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www.DunbarPlumbing.com
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I "almost" used these tonight, just to try them and see how well they were. For a plumber like me that despises plastic products, I'll tell you why I bought them:


The supply house I deal with has been out of 5/16" johnni-bolts for weeks. Here's the pathetic comment I heard today that I could not believe my fellow plumbers would say,


"It's too hard to cut through the 5/16" bolts."


WTF?!?!?!

Is plumbing come down to this?

So he showed me the plastic ones, don't even need to cut them off, the caps were deep enough that you put them in and done.

I had to replace a toilet with a American Standard Cadet 4 tonight and I could NOT bring myself to use those bolts. The guys at the supply house praised them up and down and said they could barely cut them with a hacksaw...

but I said, "I don't care about now, I care about down the road" and that ended the conversation as fast as it started. Plastic of any type under any strain is going to be pliable to begin with, over time get brittle and snap.

I ended up using brass bolts, but using the long caps that I really like and most likely start using them instead of cutting the bolts. It just seemed disheartening to make a move like that and use something in that fashion knowing that just a few short years can cause problems for the customers.

I prefer to be in the category of using products that you can pitch in your backyard, wait 40 years and dig it up, polish and put back to use. Something that's becoming a dieing fade it seems in the profession, real world realities.
 

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I can't even imagine using plastic closet bolts. :eek: The supply house here had stainless steel ones for a few weeks because the new guy ordered them. Talk about hard to cut with a tiny tim laying under the toilet! They got rid of them and went back to brass pretty quick.







Paul
 

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I don't even like plastic bolts for toilet seats! I only use solid brass 5/16" closet bolts followed by blue locktite on the nuts for my school toilets setting and re-setting.. Learned this trick lasts the longest.:thumbsup:
 

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I worked for a company that used plastic tee bolts with plastic flanges, and metal with metal. The plastic tee bolt will break before the plastic flange.
I wouldn't use either...
My PVC closet flanges have stainless steel rings and my bolts are 5/16 brass...:thumbup:
 

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I don't even like plastic bolts for toilet seats! I only use solid brass 5/16" closet bolts followed by blue locktite on the nuts for my school toilets setting and re-setting.. Learned this trick lasts the longest.:thumbsup:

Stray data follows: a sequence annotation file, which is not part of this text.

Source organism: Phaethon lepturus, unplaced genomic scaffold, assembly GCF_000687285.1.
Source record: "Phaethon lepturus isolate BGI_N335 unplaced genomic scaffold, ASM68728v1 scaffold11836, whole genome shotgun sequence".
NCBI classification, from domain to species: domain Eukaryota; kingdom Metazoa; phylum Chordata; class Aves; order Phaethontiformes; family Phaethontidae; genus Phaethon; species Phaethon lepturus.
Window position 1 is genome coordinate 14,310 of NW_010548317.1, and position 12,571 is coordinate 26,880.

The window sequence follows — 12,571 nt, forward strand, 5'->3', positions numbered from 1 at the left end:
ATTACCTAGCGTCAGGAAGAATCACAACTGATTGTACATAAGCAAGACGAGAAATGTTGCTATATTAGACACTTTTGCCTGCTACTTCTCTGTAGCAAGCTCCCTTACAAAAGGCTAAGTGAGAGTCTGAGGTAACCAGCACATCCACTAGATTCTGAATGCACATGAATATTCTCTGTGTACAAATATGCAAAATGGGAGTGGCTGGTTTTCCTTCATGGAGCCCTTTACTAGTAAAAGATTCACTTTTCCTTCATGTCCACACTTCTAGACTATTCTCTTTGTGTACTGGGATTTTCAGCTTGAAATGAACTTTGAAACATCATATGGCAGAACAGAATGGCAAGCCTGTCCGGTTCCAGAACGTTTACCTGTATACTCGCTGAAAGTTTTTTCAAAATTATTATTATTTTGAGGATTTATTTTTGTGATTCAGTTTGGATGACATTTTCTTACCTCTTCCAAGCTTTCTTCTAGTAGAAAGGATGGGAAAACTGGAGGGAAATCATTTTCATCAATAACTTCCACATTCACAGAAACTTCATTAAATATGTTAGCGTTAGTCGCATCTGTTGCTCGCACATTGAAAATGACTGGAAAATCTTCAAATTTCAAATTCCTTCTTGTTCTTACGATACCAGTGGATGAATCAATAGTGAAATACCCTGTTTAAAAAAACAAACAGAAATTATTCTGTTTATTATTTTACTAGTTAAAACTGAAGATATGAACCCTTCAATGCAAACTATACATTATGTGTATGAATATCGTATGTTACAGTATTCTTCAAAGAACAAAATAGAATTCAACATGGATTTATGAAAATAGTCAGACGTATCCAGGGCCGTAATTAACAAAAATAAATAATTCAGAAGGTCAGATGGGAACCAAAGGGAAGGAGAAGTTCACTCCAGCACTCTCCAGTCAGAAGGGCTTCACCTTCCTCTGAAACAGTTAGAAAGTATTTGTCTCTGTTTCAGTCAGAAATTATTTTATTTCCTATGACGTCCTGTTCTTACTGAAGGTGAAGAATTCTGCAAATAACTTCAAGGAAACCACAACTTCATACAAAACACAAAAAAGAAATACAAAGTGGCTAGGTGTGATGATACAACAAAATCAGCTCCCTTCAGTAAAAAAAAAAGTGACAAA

The Bemis 2155 open front no lid seat now has plastic nuts for the hinges. First one I put on I stripped them out. What a piece of junk.
 

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The Bemis 2155 open front no lid seat now has plastic nuts for the hinges. First one I put on I stripped them out. What a piece of junk.

that's why I carry a good assortment of nuts and bolts on my truck. I really don't like to use plastic if I don't HAVE to (and there aren't very many situations that you HAVE to use plastic.)
 

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I prefer to be in the category of using products that you can pitch in your backyard, wait 40 years and dig it up, polish and put back to use. Something that's becoming a dieing fade it seems in the profession, real world realities.
You can bury plastic closet bolts in your backyard and dig them up a hundred years later and they would be plastic closet bolts.
 

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I like using setfast closet bolts. Soild brass, 5/16 and you never need to cut them. The only downside is the heads are too fat to fit in some CI flanges.
I still can't get these . Where do you get yours ?
 

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I get them from the local plumbing supply. I would think you could find them online? After you use these a few times you won't wanna use anything else.
 

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What's so special ??
Nothing other than you won't have to cut closet bolts again. If your one of those plumbers that doesn't like cutting them, or just likes saving a little time without compromising quality, I highly recomend them.
 
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I had a couple guys wrecking out toilets on Monday that used plastic johnny bolts. They loved them. They just grabbed the toilets and yanked em up. Let's see ya do that with brass bolts.

You gotta think about ease of removal guys.:rolleyes:
 

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Closet bolts are a perfect example of a product that doesn't need to be improved on, in my mind. A solid brass closet bolt is about as good as it gets and even though I value my time I'm not worried about the extra 90 seconds it takes to cut a pair of brass bolts with a mini hacksaw. I really don't see any benefit to "improving" on what already exists.





Paul
 

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A good squeeze on a set of lineman's pliers scores them deep enough to snap right off.
 

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How about a nice brass NUT to go with them ,,, i get tired of keeping old rusted nut CRAP out of grout !!!
 
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